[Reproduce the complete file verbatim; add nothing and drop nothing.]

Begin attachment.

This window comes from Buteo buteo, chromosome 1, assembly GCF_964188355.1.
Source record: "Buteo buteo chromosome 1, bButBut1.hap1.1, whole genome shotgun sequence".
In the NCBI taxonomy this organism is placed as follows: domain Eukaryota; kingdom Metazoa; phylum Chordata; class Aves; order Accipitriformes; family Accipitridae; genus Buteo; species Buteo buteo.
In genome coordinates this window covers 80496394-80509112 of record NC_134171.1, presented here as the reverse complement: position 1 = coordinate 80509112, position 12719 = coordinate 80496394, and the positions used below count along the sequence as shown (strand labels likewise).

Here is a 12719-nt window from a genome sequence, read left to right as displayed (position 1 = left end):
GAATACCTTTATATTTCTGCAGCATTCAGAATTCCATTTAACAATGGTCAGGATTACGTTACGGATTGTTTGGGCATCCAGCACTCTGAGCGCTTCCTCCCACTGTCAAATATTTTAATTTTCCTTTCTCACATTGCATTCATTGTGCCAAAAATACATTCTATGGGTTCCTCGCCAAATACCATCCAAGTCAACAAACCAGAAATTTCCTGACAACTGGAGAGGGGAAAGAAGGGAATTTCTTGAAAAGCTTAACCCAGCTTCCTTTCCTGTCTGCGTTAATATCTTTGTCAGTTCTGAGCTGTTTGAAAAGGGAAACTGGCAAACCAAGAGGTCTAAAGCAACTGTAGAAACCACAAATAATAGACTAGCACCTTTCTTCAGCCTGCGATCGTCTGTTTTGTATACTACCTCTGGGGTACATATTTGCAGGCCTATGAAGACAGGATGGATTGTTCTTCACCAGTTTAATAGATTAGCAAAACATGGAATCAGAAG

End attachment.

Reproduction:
This window comes from Buteo buteo, chromosome 1, assembly GCF_964188355.1.
Source record: "Buteo buteo chromosome 1, bButBut1.hap1.1, whole genome shotgun sequence".
In the NCBI taxonomy this organism is placed as follows: domain Eukaryota; kingdom Metazoa; phylum Chordata; class Aves; order Accipitriformes; family Accipitridae; genus Buteo; species Buteo buteo.
In genome coordinates this window covers 80496394-80509112 of record NC_134171.1, presented here as the reverse complement: position 1 = coordinate 80509112, position 12719 = coordinate 80496394, and the positions used below count along the sequence as shown (strand labels likewise).

Here is a 12719-nt window from a genome sequence, read left to right as displayed (position 1 = left end):
GAATACCTTTATATTTCTGCAGCATTCAGAATTCCATTTAACAATGGTCAGGATTACGTTACGGATTGTTTGGGCATCCAGCACTCTGAGCGCTTCCTCCCACTGTCAAATATTTTAATTTTCCTTTCTCACATTGCATTCATTGTGCCAAAAATACATTCTATGGGTTCCTCGCCAAATACCATCCAAGTCAACAAACCAGAAATTTCCTGACAACTGGAGAGGGGAAAGAAGGGAATTTCTTGAAAAGCTTAACCCAGCTTCCTTTCCTGTCTGCGTTAATATCTTTGTCAGTTCTGAGCTGTTTGAAAAGGGAAACTGGCAAACCAAGAGGTCTAAAGCAACTGTAGAAACCACAAATAATAGACTAGCACCTTTCTTCAGCCTGCGATCGTCTGTTTTGTATACTACCTCTGGGGTACATATTTGCAGGCCTATGAAGACAGGATGGATTGTTCTTCACCAGTTTAATAGATTAGCAAAACATGGAATCAGAAG